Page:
“That’s normal, and sometimes it’s maybe from outside might look a bit more harsh, sometimes it’s more obvious and sometimes it’s hidden with the way the race goes, that’s how it’s always been.

“At least when we start a new year there is a chance for me as well again to fight for the championship, but it’s all about how this season has been going. It’s still the same sport, still racing hard for the wins and even though a driver is willing to race for the team it doesn’t mean he isn’t a racer and wants to win races. This is just how the sport is.”

Added Hamilton: “This is the most unusual sport in that sense that you have two championships. So unlike people watching football or any other sport, where everyone works towards that one goal, there are two goals here.

“You’re conflicted in trying to achieve those two goals because there’s only one driver that can win, yet there are two drivers and you have a team championship that you want to win.

“It’s a difficult dynamic because the team works together to win the championship but then they also want to win the drivers’ championship but only one of you can win, so they’re conflicted as they don’t want to favour either driver and they would want both of their drivers to win, but it’s impossible.

“So you’re always at a loss.”

Wolff may have played the baddie in Sochi, yet he was not alone in believing the use of team orders was the right thing to do. From a team principal position, Haas chief Gunther Steiner could see precisely where his silver-clad peer was coming from.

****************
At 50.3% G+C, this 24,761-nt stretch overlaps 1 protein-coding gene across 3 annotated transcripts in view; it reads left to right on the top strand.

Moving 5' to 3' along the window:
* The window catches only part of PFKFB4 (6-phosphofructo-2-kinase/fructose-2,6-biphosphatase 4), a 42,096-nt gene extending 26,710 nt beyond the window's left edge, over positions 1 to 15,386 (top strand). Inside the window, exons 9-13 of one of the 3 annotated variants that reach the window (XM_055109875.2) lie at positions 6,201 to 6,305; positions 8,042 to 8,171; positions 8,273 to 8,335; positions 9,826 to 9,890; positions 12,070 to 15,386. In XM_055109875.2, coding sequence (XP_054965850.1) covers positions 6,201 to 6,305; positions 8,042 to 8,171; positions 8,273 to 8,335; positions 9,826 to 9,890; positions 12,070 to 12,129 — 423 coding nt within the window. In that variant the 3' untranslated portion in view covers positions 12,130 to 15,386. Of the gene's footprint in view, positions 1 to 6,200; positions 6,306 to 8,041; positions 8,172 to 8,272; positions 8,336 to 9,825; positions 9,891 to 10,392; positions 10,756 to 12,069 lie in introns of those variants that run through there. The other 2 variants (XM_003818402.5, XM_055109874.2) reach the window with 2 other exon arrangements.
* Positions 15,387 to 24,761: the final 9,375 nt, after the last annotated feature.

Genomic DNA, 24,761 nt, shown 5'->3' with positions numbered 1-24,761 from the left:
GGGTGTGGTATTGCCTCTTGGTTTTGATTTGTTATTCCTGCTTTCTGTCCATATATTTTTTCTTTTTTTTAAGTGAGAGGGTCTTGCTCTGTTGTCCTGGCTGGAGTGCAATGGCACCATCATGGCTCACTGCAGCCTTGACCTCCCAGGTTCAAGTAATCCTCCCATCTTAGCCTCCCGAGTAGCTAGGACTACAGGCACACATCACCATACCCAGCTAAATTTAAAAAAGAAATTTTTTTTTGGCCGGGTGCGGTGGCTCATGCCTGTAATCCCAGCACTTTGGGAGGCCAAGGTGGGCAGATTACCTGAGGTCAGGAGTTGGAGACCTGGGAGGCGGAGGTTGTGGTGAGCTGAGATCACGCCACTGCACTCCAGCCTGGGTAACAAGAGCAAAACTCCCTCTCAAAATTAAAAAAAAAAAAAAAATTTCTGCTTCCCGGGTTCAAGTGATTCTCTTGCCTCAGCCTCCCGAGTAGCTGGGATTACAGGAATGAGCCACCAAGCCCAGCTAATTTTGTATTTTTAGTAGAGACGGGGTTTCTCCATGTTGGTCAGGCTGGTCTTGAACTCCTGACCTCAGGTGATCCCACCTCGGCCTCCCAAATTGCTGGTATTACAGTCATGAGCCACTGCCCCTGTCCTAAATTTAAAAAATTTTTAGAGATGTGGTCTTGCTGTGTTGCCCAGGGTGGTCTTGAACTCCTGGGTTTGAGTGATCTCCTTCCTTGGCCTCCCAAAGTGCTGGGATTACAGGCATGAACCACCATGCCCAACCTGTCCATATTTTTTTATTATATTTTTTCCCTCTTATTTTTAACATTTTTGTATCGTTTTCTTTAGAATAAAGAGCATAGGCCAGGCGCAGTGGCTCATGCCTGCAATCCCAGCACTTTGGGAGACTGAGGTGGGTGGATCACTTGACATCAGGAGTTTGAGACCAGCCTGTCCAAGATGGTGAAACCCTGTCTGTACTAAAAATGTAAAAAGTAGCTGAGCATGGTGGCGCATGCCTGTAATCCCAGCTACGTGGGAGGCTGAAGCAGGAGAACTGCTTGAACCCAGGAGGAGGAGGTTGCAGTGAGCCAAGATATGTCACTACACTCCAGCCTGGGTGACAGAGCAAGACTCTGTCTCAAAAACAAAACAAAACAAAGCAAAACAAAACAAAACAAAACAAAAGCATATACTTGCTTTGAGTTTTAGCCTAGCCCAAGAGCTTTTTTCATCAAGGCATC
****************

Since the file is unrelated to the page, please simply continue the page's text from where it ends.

“I think you have to go the way with team orders, if the championship is on the line, because that is the ultimate goal why you do this: to win a championship,” Steiner said.

“I don’t have a real opinion on who is doing what. Everyone is free to do what they want and how they manage their drivers, I don’t really care.”

So would Steiner have done the same as Wolff in Russia? His answer is instant: “Yes.”

One driver in the F1 paddock who knows what it is like to win a championship in part thanks to team orders is Toro Rosso’s Brendon Hartley. Through his final season in WEC with Porsche, the #2 crew he was part of regularly benefitted from team orders as the sister #1 car gave up positions as part of the German marque’s bid to win both titles.

And it worked. Despite the rival Toyota #8 crew winning five races through the season, Hartley and co-drivers Earl Bamber and Timo Bernhard took the drivers’ title, in part thanks to the help from the other Porsche car. 

Hartley himself has also been subject to the reverse impact of team orders this year, pointing out he has on multiple occasions been asked to let Toro Rosso teammate Pierre Gasly through for position. But he accepts these are part of racing.

“I don’t know how many times I’ve let Pierre by this year and haven’t spoken about it because no-one sees it on TV, including Singapore when I was ahead and could have gone to the end of the race…” Hartley said.

“It’s part of racing. I get it. For the fans, it’s not always what they want to see, and I fully understand that they would prefer a race. It’s a team sport in the end still.

“I think as a driver, either side, you don’t feel good if you’ve taken a position or lost a position. I think probably none of the drivers in the paddock are fond of it.

“But in the same breath, we all know it’s a team and we’re part of a team and a bigger picture than just ourselves.”

And it is this bigger picture that those making the big calls up and down the F1 paddock would not lose sight of. Sure, for a few weeks, there will be some salt and shade thrown Mercedes’ way off the back of Wolff’s call.

But when they’re celebrating a double title success in Abu Dhabi as a team, it’s unlikely Mercedes will care much. Much like team order polemics from years gone by, this too shall pass.